schema:isPartOf <http://experiment.worldcat.org/entity/work/data/344449529#Series/working_paper_series_national_bureau_of_economic_research> ; # Working paper series (National Bureau of Economic Research) ;
   schema:isPartOf <http://experiment.worldcat.org/entity/work/data/344449529#Series/nber_working_paper_series> ; # NBER working paper series ;
   schema:name "Was an industrial revolution inevitable? : economic growth over the very long run"@en ;
   schema:productID "70121544" ;
   schema:publication <http://www.worldcat.org/title/-/oclc/70121544#PublicationEvent/cambridge_ma_national_bureau_of_economic_research_1999> ;
   schema:publisher <http://experiment.worldcat.org/entity/work/data/344449529#Agent/national_bureau_of_economic_research> ; # National Bureau of Economic Research
   schema:url <http://papers.nber.org/papers/w7375> ;
   wdrs:describedby <http://www.worldcat.org/title/-/oclc/70121544> ;
    .


Related Entities

<http://experiment.worldcat.org/entity/work/data/344449529#Agent/national_bureau_of_economic_research> # National Bureau of Economic Research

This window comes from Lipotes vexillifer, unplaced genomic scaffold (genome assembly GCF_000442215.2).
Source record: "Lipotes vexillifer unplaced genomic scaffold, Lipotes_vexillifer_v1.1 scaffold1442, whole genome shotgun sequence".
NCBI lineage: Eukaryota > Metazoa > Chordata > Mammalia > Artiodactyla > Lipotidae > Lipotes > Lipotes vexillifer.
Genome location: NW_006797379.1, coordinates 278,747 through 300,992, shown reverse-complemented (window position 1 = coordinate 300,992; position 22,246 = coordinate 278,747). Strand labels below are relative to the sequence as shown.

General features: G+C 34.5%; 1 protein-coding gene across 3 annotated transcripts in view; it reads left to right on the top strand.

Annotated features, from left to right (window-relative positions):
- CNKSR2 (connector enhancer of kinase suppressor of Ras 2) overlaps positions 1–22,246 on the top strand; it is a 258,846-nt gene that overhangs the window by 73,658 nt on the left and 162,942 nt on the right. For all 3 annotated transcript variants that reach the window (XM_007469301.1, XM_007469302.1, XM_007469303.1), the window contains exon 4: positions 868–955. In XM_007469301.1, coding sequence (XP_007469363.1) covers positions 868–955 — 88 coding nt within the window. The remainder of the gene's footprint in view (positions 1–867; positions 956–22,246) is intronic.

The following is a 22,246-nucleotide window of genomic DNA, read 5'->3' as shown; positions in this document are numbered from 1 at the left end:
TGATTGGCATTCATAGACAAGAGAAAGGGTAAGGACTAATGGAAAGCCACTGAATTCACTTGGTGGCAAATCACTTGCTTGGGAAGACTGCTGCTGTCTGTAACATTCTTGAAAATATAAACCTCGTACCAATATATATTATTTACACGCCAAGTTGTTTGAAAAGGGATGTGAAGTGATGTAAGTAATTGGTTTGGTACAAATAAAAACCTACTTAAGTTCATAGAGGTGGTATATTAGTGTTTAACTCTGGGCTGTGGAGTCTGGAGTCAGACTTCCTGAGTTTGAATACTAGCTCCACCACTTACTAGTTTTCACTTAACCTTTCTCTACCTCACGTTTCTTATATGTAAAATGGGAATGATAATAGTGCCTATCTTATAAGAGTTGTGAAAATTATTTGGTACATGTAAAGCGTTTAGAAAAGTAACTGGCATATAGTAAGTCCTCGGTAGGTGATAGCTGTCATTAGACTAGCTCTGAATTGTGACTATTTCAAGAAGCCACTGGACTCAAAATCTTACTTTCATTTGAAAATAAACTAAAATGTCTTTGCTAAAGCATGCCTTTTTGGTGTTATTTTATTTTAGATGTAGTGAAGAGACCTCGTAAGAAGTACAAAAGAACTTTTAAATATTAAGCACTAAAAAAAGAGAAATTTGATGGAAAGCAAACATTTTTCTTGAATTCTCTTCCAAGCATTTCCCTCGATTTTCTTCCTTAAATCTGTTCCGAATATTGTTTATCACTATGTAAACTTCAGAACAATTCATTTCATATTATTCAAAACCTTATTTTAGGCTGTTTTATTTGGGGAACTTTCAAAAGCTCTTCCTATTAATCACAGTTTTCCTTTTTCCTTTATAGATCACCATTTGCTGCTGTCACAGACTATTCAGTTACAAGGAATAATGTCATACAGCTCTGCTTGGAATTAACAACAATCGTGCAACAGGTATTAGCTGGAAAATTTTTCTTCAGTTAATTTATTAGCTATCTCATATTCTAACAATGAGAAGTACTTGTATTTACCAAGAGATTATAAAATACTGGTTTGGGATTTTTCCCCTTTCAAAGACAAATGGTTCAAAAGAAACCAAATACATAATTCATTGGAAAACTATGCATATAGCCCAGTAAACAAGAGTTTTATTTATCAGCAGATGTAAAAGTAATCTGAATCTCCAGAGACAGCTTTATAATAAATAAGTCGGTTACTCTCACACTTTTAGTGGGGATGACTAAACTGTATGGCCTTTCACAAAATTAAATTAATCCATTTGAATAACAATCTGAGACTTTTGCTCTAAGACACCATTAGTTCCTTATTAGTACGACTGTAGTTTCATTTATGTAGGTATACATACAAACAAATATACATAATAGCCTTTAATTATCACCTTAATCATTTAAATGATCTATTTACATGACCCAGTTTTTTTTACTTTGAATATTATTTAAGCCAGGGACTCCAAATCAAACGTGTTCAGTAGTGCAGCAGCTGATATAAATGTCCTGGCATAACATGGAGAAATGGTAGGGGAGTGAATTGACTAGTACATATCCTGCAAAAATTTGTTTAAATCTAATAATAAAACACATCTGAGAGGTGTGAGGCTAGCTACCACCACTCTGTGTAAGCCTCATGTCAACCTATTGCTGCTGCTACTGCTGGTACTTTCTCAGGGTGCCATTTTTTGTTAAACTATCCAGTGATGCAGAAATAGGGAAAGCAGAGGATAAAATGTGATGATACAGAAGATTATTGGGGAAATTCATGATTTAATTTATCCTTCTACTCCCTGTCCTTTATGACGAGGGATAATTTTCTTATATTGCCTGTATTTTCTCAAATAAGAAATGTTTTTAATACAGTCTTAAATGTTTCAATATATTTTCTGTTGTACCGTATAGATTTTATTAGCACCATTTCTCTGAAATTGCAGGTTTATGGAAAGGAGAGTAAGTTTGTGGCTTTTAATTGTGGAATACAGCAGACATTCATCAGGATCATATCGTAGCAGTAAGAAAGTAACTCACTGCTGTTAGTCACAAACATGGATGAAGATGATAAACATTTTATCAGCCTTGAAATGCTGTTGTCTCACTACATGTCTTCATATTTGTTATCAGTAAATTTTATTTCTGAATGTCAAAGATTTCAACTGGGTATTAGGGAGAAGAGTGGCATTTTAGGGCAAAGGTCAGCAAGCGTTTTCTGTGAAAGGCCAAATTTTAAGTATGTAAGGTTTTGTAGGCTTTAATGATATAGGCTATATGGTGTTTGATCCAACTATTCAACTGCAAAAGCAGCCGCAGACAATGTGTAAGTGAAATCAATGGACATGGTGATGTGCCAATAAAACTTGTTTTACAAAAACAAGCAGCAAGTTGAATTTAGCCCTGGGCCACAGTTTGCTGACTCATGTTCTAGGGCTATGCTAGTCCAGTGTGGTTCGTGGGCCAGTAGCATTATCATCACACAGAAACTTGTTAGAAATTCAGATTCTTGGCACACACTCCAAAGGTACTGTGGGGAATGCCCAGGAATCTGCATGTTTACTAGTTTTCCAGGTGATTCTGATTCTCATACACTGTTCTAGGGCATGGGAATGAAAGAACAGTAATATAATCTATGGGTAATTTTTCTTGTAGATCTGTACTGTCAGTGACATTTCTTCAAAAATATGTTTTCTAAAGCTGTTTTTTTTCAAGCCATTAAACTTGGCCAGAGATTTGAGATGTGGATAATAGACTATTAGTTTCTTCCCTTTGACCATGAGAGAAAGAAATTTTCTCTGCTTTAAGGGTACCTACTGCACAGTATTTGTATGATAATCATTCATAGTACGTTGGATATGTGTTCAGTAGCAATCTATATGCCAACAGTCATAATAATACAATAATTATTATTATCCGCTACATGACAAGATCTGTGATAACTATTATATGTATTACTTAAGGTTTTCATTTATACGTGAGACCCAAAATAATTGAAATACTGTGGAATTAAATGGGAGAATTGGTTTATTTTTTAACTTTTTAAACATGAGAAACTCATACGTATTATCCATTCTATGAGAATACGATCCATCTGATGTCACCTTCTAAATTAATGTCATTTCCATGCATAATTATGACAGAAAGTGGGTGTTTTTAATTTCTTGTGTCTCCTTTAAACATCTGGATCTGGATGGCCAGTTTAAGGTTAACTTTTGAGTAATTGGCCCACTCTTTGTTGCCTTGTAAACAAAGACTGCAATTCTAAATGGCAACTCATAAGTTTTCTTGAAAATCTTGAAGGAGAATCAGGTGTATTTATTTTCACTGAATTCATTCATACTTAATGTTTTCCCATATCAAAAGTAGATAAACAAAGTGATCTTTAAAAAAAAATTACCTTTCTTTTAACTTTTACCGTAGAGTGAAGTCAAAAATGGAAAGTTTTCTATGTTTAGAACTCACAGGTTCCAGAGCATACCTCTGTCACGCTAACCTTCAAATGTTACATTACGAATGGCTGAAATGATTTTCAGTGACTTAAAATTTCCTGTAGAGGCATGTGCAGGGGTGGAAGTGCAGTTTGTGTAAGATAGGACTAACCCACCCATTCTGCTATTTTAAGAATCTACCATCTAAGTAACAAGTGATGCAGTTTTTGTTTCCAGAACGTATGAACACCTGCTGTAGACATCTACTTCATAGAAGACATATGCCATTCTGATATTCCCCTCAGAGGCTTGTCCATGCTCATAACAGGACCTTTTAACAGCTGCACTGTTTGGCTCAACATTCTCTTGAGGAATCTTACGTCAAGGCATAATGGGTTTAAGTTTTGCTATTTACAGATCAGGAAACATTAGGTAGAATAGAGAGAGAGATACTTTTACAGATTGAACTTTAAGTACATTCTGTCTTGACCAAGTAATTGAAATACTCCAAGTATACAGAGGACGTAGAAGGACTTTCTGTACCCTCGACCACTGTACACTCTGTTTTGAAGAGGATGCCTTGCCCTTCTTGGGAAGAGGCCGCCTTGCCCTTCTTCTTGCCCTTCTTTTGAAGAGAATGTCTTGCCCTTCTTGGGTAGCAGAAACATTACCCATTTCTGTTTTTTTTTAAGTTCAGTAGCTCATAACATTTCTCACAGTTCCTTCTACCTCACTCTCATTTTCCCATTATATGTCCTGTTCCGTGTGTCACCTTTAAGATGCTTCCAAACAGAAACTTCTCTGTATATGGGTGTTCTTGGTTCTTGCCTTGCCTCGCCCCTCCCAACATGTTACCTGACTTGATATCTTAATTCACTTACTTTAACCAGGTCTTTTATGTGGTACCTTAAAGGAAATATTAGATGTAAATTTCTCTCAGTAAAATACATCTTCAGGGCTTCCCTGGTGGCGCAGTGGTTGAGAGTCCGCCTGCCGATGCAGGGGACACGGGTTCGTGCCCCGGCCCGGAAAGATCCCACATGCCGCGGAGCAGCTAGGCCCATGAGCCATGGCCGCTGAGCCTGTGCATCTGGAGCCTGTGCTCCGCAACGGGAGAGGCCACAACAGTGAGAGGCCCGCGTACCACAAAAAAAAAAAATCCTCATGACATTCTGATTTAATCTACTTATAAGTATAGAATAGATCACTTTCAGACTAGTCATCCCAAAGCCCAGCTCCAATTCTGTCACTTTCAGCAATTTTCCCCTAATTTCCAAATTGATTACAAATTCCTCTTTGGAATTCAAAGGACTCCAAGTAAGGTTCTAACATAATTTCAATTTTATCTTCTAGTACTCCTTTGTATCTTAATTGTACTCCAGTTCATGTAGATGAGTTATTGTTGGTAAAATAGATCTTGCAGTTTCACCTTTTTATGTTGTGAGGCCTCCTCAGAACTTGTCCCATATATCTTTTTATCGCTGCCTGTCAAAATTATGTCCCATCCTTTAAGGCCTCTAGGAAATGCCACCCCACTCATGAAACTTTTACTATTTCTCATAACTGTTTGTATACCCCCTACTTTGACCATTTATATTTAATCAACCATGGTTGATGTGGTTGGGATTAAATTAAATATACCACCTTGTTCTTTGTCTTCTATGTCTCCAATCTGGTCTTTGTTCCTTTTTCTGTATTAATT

a bgn:Agent ;
   schema:name "National Bureau of Economic Research" ;
    .

<http://experiment.worldcat.org/entity/work/data/344449529#Series/nber_working_paper_series> # NBER working paper series ;
    a bgn:PublicationSeries ;
   schema:hasPart <http://www.worldcat.org/oclc/70121544> ; # Was an industrial revolution inevitable? : economic growth over the very long run
   schema:name "NBER working paper series ;" ;
    .

<http://experiment.worldcat.org/entity/work/data/344449529#Series/working_paper_series_national_bureau_of_economic_research> # Working paper series (National Bureau of Economic Research) ;
    a bgn:PublicationSeries ;
   schema:hasPart <http://www.worldcat.org/oclc/70121544> ; # Was an industrial revolution inevitable? : economic growth over the very long run
   schema:name "Working paper series (National Bureau of Economic Research) ;" ;
    .